Here are some questions I asked Kyle:

What motivated you or made you decide to get involved in this show to help you with weight loss?

“I’ve been overweight my entire life, and I’ve tried to lose weight multiple times, but always seem to fail. I knew that if I wanted to lose the weight for good and change my life for the better, I needed to find help. Luckily I saw Biggest Loser was having an open casting call here in town, so I figured I would give it a shot! I knew this would be my first big step in losing the weight. I thought that if I didn’t make it, I still have the determination to finish what I started!

I grew up watching the show, so I knew this was going to be really hard work, but I figured this is exactly the kind of motivation I needed. Plus they were promoting a new approach to weight loss, and turning the focus on helping everyone mentally and not just physically. This was a huge motivator for me! I knew if I was going to do something, I wanted to find a way to change my mindset away from what got me to this point in my life. It definitely made me realize who I am and the decisions that got me to the 302 pounds I started at!”

What are your future goals?

“My work is definitely not done! I learned so much about myself through this journey. I found a whole new meaning to life. I found a passion for working out that I didn’t know was possible. I still have goals physically that I want to achieve, but my main goal is to pay it forward. I want to help people who are struggling and find ways to motivate them to achieve their goals. I would love to eventually get into personal training and doing whatever I can to help others!”

What was the hardest part so far?

Biggest Loser - 2020 Season with Kyle Yeo“The hardest part is dealing with all of the temptations in life. It’s so easy to stop at a fast food restaurant or just snack on food throughout the day. Everything is so easy and accessible and it can become overwhelming! So it’s important to plan out your food for the day. Meal prepping has been key. Making sure I know exactly what I’m eating and having it with me are so important. If I do get hungry and need a snack, it’s already in the car. There’s no need to stop somewhere or grab something unhealthy if you already have everything you need prepared. I’m a terrible cook, so it took time to get used to cooking every meal. But it gets easier over time!”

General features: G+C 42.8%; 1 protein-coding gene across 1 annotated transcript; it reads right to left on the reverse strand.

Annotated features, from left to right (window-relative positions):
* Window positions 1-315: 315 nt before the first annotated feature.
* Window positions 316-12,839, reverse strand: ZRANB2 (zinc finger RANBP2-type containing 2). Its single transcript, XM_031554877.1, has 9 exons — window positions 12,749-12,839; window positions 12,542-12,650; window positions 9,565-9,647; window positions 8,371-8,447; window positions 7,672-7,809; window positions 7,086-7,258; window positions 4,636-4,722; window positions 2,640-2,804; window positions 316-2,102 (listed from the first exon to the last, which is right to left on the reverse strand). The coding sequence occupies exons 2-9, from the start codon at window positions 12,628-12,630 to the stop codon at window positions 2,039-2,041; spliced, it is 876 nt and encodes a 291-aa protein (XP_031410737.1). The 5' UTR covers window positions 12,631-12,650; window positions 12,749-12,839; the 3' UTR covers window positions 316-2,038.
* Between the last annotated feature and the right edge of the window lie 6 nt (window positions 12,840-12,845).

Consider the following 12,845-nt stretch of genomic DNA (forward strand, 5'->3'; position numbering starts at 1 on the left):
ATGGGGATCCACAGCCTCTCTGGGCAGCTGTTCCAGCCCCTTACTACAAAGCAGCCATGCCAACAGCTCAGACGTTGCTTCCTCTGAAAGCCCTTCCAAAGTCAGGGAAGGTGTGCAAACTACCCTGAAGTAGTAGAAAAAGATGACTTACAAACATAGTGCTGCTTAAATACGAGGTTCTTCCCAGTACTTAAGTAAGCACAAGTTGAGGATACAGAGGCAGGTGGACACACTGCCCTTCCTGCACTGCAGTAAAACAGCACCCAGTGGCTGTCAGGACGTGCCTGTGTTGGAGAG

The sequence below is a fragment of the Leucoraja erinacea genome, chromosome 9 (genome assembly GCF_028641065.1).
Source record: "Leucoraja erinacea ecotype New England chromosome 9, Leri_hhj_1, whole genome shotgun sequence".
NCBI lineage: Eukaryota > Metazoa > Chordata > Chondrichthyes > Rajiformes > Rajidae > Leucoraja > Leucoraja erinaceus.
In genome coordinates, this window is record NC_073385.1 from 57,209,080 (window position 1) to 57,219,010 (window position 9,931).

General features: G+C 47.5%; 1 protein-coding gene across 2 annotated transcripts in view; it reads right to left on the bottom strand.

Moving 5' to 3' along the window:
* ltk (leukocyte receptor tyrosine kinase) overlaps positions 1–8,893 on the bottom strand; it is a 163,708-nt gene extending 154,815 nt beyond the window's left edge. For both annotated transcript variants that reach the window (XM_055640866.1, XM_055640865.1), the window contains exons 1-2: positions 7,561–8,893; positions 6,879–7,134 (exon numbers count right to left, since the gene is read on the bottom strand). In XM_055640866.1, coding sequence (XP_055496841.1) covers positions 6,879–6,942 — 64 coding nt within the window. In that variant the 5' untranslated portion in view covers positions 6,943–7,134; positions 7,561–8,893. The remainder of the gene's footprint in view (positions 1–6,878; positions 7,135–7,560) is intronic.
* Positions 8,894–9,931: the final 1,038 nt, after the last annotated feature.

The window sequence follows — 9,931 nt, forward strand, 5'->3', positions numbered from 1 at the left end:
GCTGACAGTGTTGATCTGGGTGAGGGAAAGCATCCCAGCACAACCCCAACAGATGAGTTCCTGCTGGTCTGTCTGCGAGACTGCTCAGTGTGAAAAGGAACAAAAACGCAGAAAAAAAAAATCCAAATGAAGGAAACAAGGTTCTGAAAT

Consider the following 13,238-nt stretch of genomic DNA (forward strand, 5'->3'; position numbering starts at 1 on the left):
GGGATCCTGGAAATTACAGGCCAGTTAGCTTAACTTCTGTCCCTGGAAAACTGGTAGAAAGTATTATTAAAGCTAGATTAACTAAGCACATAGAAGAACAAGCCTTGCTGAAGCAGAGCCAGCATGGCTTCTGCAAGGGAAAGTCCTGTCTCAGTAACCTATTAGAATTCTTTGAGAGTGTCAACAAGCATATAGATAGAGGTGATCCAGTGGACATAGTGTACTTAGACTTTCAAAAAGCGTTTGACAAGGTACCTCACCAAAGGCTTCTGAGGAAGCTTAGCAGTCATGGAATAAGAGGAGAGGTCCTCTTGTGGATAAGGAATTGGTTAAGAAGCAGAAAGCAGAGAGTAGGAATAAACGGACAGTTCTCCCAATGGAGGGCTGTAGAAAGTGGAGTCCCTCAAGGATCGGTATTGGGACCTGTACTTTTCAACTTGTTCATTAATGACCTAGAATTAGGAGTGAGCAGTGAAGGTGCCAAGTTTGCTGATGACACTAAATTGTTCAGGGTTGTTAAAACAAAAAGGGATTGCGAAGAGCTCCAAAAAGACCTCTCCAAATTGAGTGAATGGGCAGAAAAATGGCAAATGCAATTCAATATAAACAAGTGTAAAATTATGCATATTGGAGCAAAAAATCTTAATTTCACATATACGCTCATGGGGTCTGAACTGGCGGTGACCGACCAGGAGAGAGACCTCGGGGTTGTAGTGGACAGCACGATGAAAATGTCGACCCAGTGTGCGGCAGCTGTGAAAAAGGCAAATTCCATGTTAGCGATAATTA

What would you tell others that want to lose weight?

“I would tell others to start by asking for help. Doing this on your own isn’t easy.

I learned on my journey that it’s okay to ask for help. I was always stubborn and thought I could do everything on my own, but I’m not an expert at losing weight. I had no idea where to start. So I’d recommend reaching out to a friend or family member who can help keep you accountable first. It’s much easier to do this with someone by your side.

Then start slowly. This isn’t something that’s going to happen overnight. If you trust the process, you’ll see results.

Start by cutting some calories and introducing more exercise. This doesn’t mean you have to get a gym membership, but start walking around the block, taking the stairs as much as possible and just be more active. You’ll start to see the weight come off just by moving and counting calories. There are a lot of great, free apps that can help keep track of your daily calorie intake and track your fitness. It will seem like a lot of work at first, but it will become a routine and you will want to do it every day!”

What follow-up after the show are you planning to do to prevent gaining the weight back? What lifestyle changes need to happen to prevent you from going back to your former weight?

Biggest Loser - 2020 Season with Kyle Yeo

Kyle Yeo is on the bottom row at the far right.

“The great thing about the 2020 season of Biggest Loser is that they’re providing us with a great after-care program. We get a one-year membership to Planet Fitness, one year with a nutritionist and a year of support group. I’ve basically changed my entire life after getting home. I’m cooking every meal. I’m going to the gym five days a week and still counting everything I put in my body.